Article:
Exploring possible answers to those questions has been an extremely uncomfortable exercise, confronting ableism, hyper individualism, the demands of capitalism, and failures of public policy and science communication.

I hoped that, in free and open source software – where we spill lots of ink about sustainability, the commons, and the virtues of community – we would understand that communal efforts to protect the health and well-being of our fellow contributors, and expand access, were efforts worth making.

As I’ve said before: If an event has a Code of Conduct, but lacks a robust Health and Safety policy, its organizers have missed the point.

Health and Safety isn’t a box ticking exercise to placate authorities. It’s an opportunity to be more inclusive.

Learning to do better

When I started organizing events in earnest about 12 years ago, I had only a vague sense of my duty of care, and what I needed to do to provide a welcoming and productive environment so that people could thrive.

Along the way, there have been many uncomfortable lessons. I’ve let down people with mobility issues, people with hearing issues, people who rely on screenreaders, people who don’t fit into binary thinking, parents of young children, and people of lesser means.

But I have to remember that being an organizer is a choice, and more importantly, that my discomfort pales in comparison to the costs born by those who I failed to care for and excluded. And that’s true whether I’m doing the work as a volunteer, or as a staffer, whether or not I identify as a good person, whether or not I’m generous with my time, or accomplished.

As organizers, we know that we’re never done learning and improving.

So while many organizers are on the fence or resistant to doing more than the bare minimum required for Health and Safety, I suspect it’s only a matter of time till it’s standard practice to do better.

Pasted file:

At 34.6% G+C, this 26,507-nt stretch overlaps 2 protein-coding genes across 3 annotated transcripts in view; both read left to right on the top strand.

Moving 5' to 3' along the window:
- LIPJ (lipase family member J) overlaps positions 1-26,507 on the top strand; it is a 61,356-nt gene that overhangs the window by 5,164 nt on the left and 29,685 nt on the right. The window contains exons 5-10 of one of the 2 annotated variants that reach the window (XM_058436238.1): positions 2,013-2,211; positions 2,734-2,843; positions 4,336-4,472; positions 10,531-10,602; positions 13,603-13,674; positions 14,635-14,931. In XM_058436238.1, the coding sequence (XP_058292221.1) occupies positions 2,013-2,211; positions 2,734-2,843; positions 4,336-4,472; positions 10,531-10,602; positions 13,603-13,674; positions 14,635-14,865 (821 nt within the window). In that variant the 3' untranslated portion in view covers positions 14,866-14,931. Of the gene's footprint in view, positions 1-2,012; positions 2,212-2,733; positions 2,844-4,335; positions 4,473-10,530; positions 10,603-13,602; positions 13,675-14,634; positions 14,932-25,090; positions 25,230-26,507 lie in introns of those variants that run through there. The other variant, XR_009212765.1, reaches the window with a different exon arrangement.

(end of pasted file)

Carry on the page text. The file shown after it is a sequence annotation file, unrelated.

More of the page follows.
The path to ubiquity for Codes of Conduct was slow, until it wasn’t.

Look to the good examples

Whether you’re an event organizer who has good intentions but isn’t sure where to start, or a person deeply invested in protecting your health who is frustrated that an event you want to attend is dropping the ball: look to the good examples, and share them.

As the author of the Public Health Pledge, I am fortunate to be in community with people who are committed to doing better and have been experimenting and establishing practices we can learn from.

There are trailblazers here, and they are worthy of celebration. Here are just a few:

Don’t let anyone convince you we can’t do better. We can, and will.





4 responses to “An event organizer’s duty of care: from Codes of Conduct to Health and Safety policies”

  1. anonymous Avatar

    An event organizer’s duty of care – ZeroBytes

  2. gRegor Morrill Avatar

    This is a really empathetic and encouraging post urging event organizers to improve events with better Health and Safety policies: An event organizer’s duty of…

  3. Dan Yeaw Avatar

    @josh I really love this. Have you heard of any meetup size groups adopting one of these or just larger conferences?

  4. marado Avatar

    @josh Just read this and found some background info here on the "why" that I feel is lacking on @phpledge's website. That website has, basically, a page for 'what' and another for 'how' – but what about one for 'why'?